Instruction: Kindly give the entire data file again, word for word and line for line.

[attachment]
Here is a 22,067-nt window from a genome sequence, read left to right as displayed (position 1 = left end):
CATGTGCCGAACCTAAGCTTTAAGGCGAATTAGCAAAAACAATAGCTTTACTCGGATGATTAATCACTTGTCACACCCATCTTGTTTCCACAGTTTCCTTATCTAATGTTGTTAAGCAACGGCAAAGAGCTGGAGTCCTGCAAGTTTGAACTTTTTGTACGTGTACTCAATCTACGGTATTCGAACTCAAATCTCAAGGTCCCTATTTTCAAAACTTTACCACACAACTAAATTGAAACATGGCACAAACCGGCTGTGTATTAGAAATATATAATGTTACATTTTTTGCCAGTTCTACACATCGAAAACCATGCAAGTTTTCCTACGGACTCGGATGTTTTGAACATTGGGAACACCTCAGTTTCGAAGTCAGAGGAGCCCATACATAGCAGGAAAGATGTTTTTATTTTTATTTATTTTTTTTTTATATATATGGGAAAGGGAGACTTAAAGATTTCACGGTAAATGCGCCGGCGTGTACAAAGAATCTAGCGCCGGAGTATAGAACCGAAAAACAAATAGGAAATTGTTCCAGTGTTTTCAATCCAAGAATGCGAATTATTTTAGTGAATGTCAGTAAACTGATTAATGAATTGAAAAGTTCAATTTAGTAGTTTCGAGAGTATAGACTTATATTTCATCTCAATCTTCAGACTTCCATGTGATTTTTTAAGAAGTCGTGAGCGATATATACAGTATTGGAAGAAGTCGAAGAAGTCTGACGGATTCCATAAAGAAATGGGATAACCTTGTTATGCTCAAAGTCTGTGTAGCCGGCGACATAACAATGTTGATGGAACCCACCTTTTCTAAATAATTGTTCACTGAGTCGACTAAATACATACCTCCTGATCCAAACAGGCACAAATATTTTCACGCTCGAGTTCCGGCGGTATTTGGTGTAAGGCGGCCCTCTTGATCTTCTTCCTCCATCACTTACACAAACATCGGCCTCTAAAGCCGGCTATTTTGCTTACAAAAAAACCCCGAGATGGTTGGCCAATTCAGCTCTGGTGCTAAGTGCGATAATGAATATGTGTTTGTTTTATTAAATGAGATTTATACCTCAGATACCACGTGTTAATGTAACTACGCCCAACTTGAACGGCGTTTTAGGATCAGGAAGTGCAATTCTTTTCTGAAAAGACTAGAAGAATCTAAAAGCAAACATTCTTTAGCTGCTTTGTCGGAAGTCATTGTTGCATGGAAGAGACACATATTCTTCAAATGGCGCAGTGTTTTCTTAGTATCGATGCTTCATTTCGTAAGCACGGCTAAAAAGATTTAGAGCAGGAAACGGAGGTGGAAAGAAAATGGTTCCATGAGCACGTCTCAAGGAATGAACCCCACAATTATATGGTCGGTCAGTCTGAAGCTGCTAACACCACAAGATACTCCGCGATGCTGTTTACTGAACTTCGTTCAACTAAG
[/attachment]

Here is a 22,067-nt window from a genome sequence, read left to right as displayed (position 1 = left end):
CATGTGCCGAACCTAAGCTTTAAGGCGAATTAGCAAAAACAATAGCTTTACTCGGATGATTAATCACTTGTCACACCCATCTTGTTTCCACAGTTTCCTTATCTAATGTTGTTAAGCAACGGCAAAGAGCTGGAGTCCTGCAAGTTTGAACTTTTTGTACGTGTACTCAATCTACGGTATTCGAACTCAAATCTCAAGGTCCCTATTTTCAAAACTTTACCACACAACTAAATTGAAACATGGCACAAACCGGCTGTGTATTAGAAATATATAATGTTACATTTTTTGCCAGTTCTACACATCGAAAACCATGCAAGTTTTCCTACGGACTCGGATGTTTTGAACATTGGGAACACCTCAGTTTCGAAGTCAGAGGAGCCCATACATAGCAGGAAAGATGTTTTTATTTTTATTTATTTTTTTTTTATATATATGGGAAAGGGAGACTTAAAGATTTCACGGTAAATGCGCCGGCGTGTACAAAGAATCTAGCGCCGGAGTATAGAACCGAAAAACAAATAGGAAATTGTTCCAGTGTTTTCAATCCAAGAATGCGAATTATTTTAGTGAATGTCAGTAAACTGATTAATGAATTGAAAAGTTCAATTTAGTAGTTTCGAGAGTATAGACTTATATTTCATCTCAATCTTCAGACTTCCATGTGATTTTTTAAGAAGTCGTGAGCGATATATACAGTATTGGAAGAAGTCGAAGAAGTCTGACGGATTCCATAAAGAAATGGGATAACCTTGTTATGCTCAAAGTCTGTGTAGCCGGCGACATAACAATGTTGATGGAACCCACCTTTTCTAAATAATTGTTCACTGAGTCGACTAAATACATACCTCCTGATCCAAACAGGCACAAATATTTTCACGCTCGAGTTCCGGCGGTATTTGGTGTAAGGCGGCCCTCTTGATCTTCTTCCTCCATCACTTACACAAACATCGGCCTCTAAAGCCGGCTATTTTGCTTACAAAAAAACCCCGAGATGGTTGGCCAATTCAGCTCTGGTGCTAAGTGCGATAATGAATATGTGTTTGTTTTATTAAATGAGATTTATACCTCAGATACCACGTGTTAATGTAACTACGCCCAACTTGAACGGCGTTTTAGGATCAGGAAGTGCAATTCTTTTCTGAAAAGACTAGAAGAATCTAAAAGCAAACATTCTTTAGCTGCTTTGTCGGAAGTCATTGTTGCATGGAAGAGACACATATTCTTCAAATGGCGCAGTGTTTTCTTAGTATCGATGCTTCATTTCGTAAGCACGGCTAAAAAGATTTAGAGCAGGAAACGGAGGTGGAAAGAAAATGGTTCCATGAGCACGTCTCAAGGAATGAACCCCACAATTATATGGTCGGTCAGTCTGAAGCTGCTAACACCACAAGATACTCCGCGATGCTGTTTACTGAACTTCGTTCAACTAAG